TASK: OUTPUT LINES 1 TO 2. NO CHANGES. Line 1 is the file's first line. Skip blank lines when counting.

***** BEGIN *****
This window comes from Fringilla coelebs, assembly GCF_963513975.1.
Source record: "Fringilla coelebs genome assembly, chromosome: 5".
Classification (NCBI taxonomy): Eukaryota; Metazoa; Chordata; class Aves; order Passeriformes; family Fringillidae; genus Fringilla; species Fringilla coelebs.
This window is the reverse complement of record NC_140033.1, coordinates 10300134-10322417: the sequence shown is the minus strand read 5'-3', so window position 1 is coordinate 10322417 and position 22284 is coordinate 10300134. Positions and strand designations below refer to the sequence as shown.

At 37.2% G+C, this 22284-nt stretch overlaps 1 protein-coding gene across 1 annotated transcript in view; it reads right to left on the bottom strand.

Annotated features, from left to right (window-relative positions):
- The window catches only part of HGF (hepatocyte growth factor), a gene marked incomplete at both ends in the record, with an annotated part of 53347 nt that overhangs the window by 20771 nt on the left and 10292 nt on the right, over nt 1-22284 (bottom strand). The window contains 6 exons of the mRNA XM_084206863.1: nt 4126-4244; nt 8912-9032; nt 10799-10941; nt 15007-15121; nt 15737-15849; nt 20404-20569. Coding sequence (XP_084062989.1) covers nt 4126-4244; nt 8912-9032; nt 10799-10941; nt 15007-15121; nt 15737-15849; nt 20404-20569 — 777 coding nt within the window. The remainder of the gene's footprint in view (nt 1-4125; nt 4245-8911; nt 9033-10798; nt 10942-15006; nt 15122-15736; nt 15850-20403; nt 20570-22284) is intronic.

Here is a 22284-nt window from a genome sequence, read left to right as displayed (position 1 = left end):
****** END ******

This window comes from Fringilla coelebs, assembly GCF_963513975.1.
Source record: "Fringilla coelebs genome assembly, chromosome: 5".